I just watched Jiro Dreams of Sushi and it was a very moving and thought provoking documentary. It came highly recommended from Chef Brian and now I know why. Jiro is an 85 year old Japanese chef who is regarded as the best sushi chef in the world and he has dedicated the past 75+ years of his life to mastering the skill of sushi making. His restaurant, which is located in a humble Tokyo subway station, has received three-stars from the Michelin Guide and hungry sushi lovers from all over the world flock to grab one of the 10 seats available at his restaurant.
From the temperature of the sushi rice, to the thickness of the fish and to the size of the sushi (smaller pieces for women and larger for men so that the guests meals stay on pace) no detail is overlooked. They even upped their massage time for the octopus from 30 minutes to 50 minutes to achieve prime texture and mouth feel.
While Jiro is not fusing cuisines or performing backflips behind the counter, the technique and discipline he employs is what sets him apart. He believes that simplicity is purity and with a focus on the freshest ingredients, an incredible experience can be achieved. As my college English professor once said, “The little things are the big things,” and it has never rang more true.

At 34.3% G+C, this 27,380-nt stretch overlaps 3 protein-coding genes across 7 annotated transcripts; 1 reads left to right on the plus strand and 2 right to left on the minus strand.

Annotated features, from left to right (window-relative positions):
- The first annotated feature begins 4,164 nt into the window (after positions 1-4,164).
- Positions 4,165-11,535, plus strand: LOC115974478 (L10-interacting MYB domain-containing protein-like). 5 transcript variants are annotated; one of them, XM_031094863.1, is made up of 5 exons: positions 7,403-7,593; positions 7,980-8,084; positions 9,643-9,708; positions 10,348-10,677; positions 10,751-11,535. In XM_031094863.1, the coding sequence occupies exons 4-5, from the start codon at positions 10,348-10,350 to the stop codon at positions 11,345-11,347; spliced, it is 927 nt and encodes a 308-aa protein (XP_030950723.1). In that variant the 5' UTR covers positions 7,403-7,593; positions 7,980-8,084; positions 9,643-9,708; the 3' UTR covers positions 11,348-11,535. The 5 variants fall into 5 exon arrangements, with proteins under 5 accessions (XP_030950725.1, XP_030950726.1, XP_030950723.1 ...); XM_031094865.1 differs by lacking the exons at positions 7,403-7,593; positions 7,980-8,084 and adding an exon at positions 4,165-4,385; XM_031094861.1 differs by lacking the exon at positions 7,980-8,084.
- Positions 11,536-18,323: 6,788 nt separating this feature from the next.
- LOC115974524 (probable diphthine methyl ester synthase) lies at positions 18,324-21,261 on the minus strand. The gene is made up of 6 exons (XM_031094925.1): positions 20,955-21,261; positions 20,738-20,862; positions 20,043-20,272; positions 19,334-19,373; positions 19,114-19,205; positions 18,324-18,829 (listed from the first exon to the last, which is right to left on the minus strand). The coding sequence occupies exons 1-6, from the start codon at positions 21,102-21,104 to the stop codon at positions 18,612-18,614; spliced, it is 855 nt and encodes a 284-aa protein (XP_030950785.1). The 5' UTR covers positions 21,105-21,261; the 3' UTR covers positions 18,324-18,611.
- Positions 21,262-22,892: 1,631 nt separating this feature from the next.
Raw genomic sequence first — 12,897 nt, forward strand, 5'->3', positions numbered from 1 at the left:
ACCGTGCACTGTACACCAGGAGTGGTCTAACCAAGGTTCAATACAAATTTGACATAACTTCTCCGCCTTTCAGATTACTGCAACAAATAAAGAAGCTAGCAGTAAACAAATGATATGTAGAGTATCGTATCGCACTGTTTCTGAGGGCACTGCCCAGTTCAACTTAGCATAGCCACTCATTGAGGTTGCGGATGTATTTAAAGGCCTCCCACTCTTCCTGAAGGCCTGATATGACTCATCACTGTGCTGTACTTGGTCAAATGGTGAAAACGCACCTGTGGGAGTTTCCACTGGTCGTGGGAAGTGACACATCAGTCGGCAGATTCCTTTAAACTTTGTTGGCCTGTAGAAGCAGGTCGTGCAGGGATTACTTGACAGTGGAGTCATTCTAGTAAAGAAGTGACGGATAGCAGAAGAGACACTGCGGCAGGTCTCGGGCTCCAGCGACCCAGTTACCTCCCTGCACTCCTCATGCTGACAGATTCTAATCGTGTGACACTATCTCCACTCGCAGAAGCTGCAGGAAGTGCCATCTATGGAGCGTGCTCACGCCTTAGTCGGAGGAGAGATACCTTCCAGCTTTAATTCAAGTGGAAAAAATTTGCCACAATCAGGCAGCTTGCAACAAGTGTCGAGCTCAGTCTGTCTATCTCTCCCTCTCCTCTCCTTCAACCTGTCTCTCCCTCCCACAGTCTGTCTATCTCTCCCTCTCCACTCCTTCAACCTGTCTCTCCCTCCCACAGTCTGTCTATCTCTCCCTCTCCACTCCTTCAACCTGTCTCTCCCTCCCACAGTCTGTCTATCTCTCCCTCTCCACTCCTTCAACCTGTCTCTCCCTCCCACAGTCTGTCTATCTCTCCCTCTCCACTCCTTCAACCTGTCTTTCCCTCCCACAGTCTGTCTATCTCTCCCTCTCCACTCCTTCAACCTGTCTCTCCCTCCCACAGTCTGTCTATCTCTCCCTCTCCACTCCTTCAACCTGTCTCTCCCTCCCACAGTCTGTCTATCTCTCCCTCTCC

My whole life I’ve had my hands in many things. Early on it was sports, singing and school. Later in high school I dropped the sports and focused on music and school and that would extend all the way through college. These days I play music sporadically and most of my time is dedicated to my blog and my 9-6 job. There is something really beautiful about dedicating your life to one craft and one craft only and while I don’t think that is the right fit for my current situation, it surely left me with something to stew on.
Have you watched this documentary?
Is there one thing in your life you wish you could dedicate your entire being to?